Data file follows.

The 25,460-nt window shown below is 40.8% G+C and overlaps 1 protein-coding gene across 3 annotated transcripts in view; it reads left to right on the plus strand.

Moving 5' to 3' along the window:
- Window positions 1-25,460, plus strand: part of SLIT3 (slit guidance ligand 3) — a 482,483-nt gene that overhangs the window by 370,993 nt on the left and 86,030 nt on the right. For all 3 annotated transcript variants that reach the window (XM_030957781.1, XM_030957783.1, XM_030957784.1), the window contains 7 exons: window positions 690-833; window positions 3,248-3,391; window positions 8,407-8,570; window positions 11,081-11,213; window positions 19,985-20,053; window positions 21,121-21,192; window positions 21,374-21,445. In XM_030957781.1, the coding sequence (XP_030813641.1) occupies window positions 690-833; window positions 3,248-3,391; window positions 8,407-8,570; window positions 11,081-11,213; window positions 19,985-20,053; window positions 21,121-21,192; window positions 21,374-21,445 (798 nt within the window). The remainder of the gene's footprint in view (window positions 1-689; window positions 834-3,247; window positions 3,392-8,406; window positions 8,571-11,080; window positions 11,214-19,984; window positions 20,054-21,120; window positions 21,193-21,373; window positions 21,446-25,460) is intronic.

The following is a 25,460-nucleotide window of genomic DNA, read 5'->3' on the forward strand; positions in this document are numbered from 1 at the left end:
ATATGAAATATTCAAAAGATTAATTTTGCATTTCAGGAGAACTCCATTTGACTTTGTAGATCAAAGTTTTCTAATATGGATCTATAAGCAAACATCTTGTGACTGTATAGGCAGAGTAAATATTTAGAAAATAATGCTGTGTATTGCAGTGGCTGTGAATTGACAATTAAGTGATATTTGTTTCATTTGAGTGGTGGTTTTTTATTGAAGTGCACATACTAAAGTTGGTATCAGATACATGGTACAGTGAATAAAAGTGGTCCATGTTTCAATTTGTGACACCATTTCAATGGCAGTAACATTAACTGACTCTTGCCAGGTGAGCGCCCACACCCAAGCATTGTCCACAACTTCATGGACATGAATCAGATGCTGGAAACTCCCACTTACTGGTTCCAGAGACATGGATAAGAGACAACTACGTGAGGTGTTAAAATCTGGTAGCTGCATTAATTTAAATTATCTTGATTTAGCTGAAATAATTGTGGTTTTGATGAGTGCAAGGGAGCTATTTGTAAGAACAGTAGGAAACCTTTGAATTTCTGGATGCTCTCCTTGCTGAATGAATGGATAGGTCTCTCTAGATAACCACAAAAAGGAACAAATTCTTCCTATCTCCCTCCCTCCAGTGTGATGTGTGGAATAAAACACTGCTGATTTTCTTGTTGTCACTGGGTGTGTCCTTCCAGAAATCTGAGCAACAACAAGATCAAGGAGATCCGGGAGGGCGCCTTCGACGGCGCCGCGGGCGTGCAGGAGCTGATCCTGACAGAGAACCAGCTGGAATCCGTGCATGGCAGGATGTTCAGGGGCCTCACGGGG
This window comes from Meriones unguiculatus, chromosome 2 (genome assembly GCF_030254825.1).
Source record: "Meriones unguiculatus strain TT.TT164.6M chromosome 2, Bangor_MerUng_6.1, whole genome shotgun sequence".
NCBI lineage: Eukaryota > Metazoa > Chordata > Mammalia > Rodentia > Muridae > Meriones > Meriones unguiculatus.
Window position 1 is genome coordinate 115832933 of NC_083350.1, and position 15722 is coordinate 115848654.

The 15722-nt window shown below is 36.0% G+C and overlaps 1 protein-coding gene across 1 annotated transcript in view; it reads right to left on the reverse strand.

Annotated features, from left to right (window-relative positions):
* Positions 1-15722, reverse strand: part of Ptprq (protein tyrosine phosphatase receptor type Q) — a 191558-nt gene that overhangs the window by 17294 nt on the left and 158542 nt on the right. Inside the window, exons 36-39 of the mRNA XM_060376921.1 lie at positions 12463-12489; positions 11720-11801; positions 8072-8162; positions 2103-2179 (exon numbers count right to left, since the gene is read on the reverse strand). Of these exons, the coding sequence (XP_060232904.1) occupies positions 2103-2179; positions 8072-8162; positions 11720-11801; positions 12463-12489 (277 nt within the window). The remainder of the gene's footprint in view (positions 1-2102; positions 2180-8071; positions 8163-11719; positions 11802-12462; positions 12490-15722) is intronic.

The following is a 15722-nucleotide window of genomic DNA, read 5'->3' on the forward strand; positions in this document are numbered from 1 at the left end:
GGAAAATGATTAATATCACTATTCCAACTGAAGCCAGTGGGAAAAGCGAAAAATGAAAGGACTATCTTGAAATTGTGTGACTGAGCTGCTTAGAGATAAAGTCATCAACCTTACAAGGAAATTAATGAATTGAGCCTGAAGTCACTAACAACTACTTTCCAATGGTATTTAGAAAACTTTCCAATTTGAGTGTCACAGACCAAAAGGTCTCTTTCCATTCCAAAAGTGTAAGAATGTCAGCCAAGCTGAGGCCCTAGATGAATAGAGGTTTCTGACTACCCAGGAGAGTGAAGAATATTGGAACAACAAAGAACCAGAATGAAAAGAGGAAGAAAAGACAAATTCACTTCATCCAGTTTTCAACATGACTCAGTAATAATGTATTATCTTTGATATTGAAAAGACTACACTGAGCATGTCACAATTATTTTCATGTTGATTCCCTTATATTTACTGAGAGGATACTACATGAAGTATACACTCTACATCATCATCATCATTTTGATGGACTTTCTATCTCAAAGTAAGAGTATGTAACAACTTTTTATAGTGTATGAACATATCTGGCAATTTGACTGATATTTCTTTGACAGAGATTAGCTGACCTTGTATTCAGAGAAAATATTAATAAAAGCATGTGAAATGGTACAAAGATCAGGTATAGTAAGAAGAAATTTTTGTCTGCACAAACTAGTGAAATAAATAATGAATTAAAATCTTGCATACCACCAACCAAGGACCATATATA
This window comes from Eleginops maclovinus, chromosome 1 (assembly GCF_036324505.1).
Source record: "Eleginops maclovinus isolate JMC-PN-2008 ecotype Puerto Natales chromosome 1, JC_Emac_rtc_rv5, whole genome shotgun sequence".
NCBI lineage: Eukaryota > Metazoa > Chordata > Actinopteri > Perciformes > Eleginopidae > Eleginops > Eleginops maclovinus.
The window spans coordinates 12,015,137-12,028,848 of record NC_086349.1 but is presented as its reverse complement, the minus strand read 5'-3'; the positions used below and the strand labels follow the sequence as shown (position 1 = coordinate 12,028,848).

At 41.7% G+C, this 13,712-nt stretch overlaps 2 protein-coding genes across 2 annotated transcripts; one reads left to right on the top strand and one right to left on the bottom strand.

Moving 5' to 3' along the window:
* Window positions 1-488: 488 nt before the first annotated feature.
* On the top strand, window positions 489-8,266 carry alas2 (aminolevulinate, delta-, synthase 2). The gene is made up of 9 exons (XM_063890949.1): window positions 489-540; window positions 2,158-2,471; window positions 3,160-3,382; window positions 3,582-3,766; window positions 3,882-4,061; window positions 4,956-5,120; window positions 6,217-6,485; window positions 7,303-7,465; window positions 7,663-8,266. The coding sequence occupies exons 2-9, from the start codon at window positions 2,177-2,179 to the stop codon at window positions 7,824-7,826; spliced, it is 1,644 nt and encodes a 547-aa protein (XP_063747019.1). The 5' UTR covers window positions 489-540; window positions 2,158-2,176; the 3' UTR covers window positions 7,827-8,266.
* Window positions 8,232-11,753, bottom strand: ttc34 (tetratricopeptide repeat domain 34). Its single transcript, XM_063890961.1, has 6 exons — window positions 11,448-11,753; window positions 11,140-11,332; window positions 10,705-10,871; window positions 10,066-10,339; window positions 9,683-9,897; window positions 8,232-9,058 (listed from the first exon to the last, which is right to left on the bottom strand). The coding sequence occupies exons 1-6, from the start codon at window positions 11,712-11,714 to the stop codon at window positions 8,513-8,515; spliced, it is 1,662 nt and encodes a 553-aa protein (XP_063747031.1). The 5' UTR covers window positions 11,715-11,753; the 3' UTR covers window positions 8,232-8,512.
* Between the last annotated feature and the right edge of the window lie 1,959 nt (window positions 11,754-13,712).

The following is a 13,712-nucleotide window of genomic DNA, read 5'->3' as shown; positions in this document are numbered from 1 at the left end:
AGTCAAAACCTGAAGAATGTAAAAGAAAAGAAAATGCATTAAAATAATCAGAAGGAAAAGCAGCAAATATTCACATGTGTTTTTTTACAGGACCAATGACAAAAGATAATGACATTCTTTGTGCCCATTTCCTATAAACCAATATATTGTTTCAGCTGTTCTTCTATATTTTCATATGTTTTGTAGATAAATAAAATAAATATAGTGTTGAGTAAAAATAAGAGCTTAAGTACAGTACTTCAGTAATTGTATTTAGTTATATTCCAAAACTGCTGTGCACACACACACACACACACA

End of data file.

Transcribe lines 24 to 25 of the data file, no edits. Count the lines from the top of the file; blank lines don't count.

* Between the last annotated feature and the right edge of the window lie 1,959 nt (window positions 11,754-13,712).

The following is a 13,712-nucleotide window of genomic DNA, read 5'->3' as shown; positions in this document are numbered from 1 at the left end: